Love him or hate him, he will be president come January 2017. We look at the likely impact on the Australian Dollar and its US counterpart.
Currency markets have had a wild week. The Australian dollar dropped 2 cents on Wednesday before making a mild recovery on Thursday. Meanwhile the Mexican Peso dropped off a cliff and looks prone to further volatility.
While markets calmed down following the result, analysts are frantically trying to work out what will happen next. Here are some of the key themes and potential impact on the Australian dollar.
Trump policies that take the Australian dollar higher (and the US dollar lower)
Protectionism – Almost immediately after winning the election, Trump turned his attention to China, branding them a currency manipulator. According to the Wall Street Journal, his commitment to sanction Beijing for its currency policy has been one of his most explicit and could ignite a trade war. Seriously taking on the Chinese policy would drag the US dollar lower and help support the Australian dollar or even push the AUD/USD up.
Debt – While Trump is clearly growth focused, where is the money coming from? If the U.S. government goes further into debt, it's ability to pay that debt could be questioned which would lead to a devaluation of their currency. While unlikely, this scenario would see the U.S. dollar decline and would take our currency higher.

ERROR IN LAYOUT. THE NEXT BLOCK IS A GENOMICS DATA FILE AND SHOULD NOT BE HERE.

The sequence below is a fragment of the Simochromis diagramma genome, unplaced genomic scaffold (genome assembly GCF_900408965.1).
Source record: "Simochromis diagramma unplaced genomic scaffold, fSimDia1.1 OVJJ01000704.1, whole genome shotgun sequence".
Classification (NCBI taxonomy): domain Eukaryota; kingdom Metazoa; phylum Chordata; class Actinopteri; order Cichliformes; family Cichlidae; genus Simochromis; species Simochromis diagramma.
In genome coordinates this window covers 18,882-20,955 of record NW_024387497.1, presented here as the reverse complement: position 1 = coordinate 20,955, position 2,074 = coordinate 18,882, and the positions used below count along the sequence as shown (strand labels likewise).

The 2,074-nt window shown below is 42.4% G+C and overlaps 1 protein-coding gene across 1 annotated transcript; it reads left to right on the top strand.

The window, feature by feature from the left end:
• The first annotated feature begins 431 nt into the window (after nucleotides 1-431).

Immigration – Right from his first speech as a candidate, Donald has taken an anti-immgration stance. This has played out in currency market with the Mexican Peso slumping to new lows following the election result. Over the longer term however, this stance could help weaken the US dollar in two ways. Firstly, with fewer arrivals to the country, there will be less demand for U.S currency. Secondly and perhaps less obvious is the flight of people, capital and money from the states as a result of this policy. This would have a negative impact on the US dollar and could support the Australian dollar exchange rate.
Trump policies that strengthen the US dollar and would mean a lower AUD/USD
Lowering Tax Rates – Lowering both company and personal tax rate was a key pillar during the election campaign. If Trump succeeds in dropping tax rates this far, there will be a flood of capital into the country, driving up demand for the US dollar and making it stronger.
Growth Agenda – In an insightful AFR article, Philip Baker points out that the growth policies outlined by Trump will come with inflationary side effects which will drive up U.S. interest rates. Higher U.S. interest rates are one of the key drivers of a stronger greenback and could suppress the AUD/USD exchange rate.
Uncertainty – In times of uncertainty, currency markets can be volatile. In recent times, it has also seen the US dollar move higher and the Australian dollar. This “risk-off” move comes as investors and traders buy U.S. dollars because it is seen as a safe-haven option.
For now, uncertainty rules
With so many conflicting forces and so many potential outcomes, the future looks anything but clear. Last week's volatility could be a sign of what we can expect in 2017 when Donald Trump takes office.
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